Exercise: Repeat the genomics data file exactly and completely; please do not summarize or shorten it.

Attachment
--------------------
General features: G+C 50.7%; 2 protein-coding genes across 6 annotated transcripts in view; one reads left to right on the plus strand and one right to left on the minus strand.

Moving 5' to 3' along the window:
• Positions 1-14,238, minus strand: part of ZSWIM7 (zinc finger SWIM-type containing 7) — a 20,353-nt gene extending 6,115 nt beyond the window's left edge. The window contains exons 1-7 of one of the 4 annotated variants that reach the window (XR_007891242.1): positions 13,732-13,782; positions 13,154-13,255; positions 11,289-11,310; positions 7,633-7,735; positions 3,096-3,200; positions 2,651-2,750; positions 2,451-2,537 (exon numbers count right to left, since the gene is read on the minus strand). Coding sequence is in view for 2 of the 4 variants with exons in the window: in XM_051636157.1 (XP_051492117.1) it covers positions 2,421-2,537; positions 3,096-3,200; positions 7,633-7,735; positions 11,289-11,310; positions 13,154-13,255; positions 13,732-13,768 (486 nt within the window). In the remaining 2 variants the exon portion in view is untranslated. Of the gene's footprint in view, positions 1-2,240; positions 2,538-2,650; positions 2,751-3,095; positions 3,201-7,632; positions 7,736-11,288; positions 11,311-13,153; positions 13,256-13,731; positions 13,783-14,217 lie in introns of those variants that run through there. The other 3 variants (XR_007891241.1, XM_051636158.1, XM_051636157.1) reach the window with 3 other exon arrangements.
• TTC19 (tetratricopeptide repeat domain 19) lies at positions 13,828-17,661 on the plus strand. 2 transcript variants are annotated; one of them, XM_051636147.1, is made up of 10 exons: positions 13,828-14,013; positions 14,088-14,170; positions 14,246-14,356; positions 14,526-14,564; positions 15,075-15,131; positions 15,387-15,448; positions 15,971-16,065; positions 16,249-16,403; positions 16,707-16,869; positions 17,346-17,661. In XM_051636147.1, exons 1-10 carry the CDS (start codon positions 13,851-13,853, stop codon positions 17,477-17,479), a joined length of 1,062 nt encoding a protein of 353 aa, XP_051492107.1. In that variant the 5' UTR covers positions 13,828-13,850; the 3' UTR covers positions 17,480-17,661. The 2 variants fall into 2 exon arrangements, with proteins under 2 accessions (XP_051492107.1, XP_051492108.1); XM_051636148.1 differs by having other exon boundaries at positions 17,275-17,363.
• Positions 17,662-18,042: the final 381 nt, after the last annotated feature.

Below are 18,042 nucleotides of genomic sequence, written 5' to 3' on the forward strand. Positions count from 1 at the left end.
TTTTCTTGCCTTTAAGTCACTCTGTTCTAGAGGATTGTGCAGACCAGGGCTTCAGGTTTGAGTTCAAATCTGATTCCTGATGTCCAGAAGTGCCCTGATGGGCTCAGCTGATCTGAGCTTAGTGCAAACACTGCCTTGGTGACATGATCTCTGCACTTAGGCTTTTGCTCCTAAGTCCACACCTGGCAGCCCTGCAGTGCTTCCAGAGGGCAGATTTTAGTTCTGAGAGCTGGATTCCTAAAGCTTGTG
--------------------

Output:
General features: G+C 50.7%; 2 protein-coding genes across 6 annotated transcripts in view; one reads left to right on the plus strand and one right to left on the minus strand.

Moving 5' to 3' along the window:
• Positions 1-14,238, minus strand: part of ZSWIM7 (zinc finger SWIM-type containing 7) — a 20,353-nt gene extending 6,115 nt beyond the window's left edge. The window contains exons 1-7 of one of the 4 annotated variants that reach the window (XR_007891242.1): positions 13,732-13,782; positions 13,154-13,255; positions 11,289-11,310; positions 7,633-7,735; positions 3,096-3,200; positions 2,651-2,750; positions 2,451-2,537 (exon numbers count right to left, since the gene is read on the minus strand). Coding sequence is in view for 2 of the 4 variants with exons in the window: in XM_051636157.1 (XP_051492117.1) it covers positions 2,421-2,537; positions 3,096-3,200; positions 7,633-7,735; positions 11,289-11,310; positions 13,154-13,255; positions 13,732-13,768 (486 nt within the window). In the remaining 2 variants the exon portion in view is untranslated. Of the gene's footprint in view, positions 1-2,240; positions 2,538-2,650; positions 2,751-3,095; positions 3,201-7,632; positions 7,736-11,288; positions 11,311-13,153; positions 13,256-13,731; positions 13,783-14,217 lie in introns of those variants that run through there. The other 3 variants (XR_007891241.1, XM_051636158.1, XM_051636157.1) reach the window with 3 other exon arrangements.
• TTC19 (tetratricopeptide repeat domain 19) lies at positions 13,828-17,661 on the plus strand. 2 transcript variants are annotated; one of them, XM_051636147.1, is made up of 10 exons: positions 13,828-14,013; positions 14,088-14,170; positions 14,246-14,356; positions 14,526-14,564; positions 15,075-15,131; positions 15,387-15,448; positions 15,971-16,065; positions 16,249-16,403; positions 16,707-16,869; positions 17,346-17,661. In XM_051636147.1, exons 1-10 carry the CDS (start codon positions 13,851-13,853, stop codon positions 17,477-17,479), a joined length of 1,062 nt encoding a protein of 353 aa, XP_051492107.1. In that variant the 5' UTR covers positions 13,828-13,850; the 3' UTR covers positions 17,480-17,661. The 2 variants fall into 2 exon arrangements, with proteins under 2 accessions (XP_051492107.1, XP_051492108.1); XM_051636148.1 differs by having other exon boundaries at positions 17,275-17,363.
• Positions 17,662-18,042: the final 381 nt, after the last annotated feature.

Below are 18,042 nucleotides of genomic sequence, written 5' to 3' on the forward strand. Positions count from 1 at the left end.
TTTTCTTGCCTTTAAGTCACTCTGTTCTAGAGGATTGTGCAGACCAGGGCTTCAGGTTTGAGTTCAAATCTGATTCCTGATGTCCAGAAGTGCCCTGATGGGCTCAGCTGATCTGAGCTTAGTGCAAACACTGCCTTGGTGACATGATCTCTGCACTTAGGCTTTTGCTCCTAAGTCCACACCTGGCAGCCCTGCAGTGCTTCCAGAGGGCAGATTTTAGTTCTGAGAGCTGGATTCCTAAAGCTTGTG